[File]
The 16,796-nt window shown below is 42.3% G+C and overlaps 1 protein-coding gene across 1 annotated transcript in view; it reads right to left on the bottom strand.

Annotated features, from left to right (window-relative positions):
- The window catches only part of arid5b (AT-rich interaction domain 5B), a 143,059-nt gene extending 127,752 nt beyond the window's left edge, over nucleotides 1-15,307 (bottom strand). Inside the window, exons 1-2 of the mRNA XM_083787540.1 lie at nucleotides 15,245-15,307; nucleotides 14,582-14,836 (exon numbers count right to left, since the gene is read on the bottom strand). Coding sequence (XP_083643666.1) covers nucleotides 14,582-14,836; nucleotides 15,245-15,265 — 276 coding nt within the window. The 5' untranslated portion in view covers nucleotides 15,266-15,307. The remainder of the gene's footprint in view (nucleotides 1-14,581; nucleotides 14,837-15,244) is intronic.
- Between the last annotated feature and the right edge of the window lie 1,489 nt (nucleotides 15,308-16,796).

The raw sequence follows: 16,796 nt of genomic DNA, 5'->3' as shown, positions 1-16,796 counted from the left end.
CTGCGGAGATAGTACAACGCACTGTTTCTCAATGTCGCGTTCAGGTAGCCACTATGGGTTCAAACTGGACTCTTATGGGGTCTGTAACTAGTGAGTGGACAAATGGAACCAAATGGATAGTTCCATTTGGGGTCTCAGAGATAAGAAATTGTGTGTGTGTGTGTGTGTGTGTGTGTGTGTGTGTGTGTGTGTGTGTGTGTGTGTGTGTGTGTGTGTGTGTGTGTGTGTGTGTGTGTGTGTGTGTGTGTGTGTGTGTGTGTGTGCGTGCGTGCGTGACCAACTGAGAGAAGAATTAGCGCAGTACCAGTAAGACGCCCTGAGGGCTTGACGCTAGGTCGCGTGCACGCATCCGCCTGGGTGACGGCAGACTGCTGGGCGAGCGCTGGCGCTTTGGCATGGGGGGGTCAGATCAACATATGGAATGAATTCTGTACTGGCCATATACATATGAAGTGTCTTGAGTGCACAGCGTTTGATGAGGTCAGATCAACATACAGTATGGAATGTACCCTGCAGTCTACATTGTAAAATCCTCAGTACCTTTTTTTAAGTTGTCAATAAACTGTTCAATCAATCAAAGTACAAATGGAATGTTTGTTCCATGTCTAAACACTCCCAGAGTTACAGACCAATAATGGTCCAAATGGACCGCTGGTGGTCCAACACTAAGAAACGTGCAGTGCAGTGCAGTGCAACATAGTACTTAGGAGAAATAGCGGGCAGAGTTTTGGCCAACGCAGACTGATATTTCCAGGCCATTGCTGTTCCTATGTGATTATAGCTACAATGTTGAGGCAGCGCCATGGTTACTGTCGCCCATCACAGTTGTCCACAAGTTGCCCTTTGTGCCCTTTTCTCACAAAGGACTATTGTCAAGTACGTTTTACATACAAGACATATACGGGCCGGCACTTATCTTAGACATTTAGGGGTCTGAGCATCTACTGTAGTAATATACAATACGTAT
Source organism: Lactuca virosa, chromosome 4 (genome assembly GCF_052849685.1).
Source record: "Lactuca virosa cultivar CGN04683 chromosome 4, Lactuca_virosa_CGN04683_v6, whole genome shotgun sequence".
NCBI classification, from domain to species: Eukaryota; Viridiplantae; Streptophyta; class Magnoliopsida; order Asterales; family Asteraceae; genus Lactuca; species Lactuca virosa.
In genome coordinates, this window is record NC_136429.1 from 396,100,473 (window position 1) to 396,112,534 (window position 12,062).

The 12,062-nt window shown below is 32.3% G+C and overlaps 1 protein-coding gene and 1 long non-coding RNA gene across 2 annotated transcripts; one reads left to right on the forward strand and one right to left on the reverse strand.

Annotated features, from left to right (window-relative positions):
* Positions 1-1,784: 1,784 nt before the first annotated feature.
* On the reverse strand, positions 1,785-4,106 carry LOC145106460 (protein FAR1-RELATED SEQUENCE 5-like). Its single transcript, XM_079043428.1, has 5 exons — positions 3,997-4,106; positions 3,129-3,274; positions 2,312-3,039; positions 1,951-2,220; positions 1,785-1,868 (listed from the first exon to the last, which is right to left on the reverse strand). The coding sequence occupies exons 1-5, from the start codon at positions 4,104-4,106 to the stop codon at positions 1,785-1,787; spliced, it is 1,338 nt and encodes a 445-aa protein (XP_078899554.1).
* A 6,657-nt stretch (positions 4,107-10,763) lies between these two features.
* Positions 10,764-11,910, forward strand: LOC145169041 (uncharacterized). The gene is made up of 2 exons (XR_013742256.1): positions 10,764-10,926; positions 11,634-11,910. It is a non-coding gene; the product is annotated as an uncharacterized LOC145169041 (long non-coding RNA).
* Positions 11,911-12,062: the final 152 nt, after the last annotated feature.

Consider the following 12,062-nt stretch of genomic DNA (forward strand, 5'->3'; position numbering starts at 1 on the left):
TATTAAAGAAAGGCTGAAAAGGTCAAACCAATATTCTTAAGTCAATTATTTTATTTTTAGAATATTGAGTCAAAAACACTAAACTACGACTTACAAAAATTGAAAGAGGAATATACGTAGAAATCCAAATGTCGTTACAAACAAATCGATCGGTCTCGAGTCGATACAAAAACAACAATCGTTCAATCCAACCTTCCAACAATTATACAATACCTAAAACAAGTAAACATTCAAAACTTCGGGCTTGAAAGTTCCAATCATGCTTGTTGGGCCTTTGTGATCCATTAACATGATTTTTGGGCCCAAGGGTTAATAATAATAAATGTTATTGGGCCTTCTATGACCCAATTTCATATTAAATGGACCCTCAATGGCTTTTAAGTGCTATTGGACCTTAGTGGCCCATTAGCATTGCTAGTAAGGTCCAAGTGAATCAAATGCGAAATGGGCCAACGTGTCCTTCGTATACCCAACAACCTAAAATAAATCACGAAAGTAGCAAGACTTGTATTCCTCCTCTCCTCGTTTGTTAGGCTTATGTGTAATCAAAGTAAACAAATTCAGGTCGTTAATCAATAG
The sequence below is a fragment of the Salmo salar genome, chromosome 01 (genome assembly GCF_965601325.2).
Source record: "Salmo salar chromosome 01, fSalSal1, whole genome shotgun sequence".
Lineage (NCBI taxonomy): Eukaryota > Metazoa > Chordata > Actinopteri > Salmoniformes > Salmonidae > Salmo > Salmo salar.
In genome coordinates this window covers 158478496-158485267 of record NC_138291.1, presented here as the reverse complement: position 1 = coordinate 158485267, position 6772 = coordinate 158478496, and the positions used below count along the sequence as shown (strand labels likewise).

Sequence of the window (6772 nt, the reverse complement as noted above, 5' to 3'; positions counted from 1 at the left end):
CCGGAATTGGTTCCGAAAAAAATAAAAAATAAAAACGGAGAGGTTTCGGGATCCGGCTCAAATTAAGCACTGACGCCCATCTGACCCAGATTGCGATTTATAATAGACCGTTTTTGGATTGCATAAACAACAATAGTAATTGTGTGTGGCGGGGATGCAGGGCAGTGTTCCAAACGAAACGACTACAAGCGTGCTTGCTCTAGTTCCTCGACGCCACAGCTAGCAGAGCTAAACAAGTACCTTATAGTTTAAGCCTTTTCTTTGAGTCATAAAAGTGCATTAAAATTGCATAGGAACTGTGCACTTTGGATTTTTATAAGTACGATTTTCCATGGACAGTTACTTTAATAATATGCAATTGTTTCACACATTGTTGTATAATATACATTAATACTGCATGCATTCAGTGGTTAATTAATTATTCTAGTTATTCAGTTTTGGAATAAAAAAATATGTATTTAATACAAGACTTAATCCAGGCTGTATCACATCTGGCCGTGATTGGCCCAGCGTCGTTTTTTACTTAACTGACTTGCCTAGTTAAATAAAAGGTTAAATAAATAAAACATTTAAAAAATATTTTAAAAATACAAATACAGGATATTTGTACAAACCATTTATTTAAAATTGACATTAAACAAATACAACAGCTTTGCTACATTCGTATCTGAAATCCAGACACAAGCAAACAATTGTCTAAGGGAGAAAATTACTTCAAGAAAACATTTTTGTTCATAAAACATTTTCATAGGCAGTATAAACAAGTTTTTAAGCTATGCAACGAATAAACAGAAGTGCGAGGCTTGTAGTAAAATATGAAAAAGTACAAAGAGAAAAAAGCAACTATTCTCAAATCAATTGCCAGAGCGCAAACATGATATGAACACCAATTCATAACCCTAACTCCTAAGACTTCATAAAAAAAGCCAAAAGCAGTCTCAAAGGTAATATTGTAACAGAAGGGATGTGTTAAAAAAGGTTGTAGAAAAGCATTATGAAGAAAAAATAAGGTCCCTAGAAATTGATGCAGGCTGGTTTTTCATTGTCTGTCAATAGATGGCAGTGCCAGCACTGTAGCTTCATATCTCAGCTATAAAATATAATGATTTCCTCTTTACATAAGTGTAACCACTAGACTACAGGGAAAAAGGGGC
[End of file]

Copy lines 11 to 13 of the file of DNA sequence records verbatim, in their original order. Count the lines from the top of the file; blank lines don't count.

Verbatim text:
The 12,062-nt window shown below is 32.3% G+C and overlaps 1 protein-coding gene and 1 long non-coding RNA gene across 2 annotated transcripts; one reads left to right on the forward strand and one right to left on the reverse strand.

Annotated features, from left to right (window-relative positions):
* Positions 1-1,784: 1,784 nt before the first annotated feature.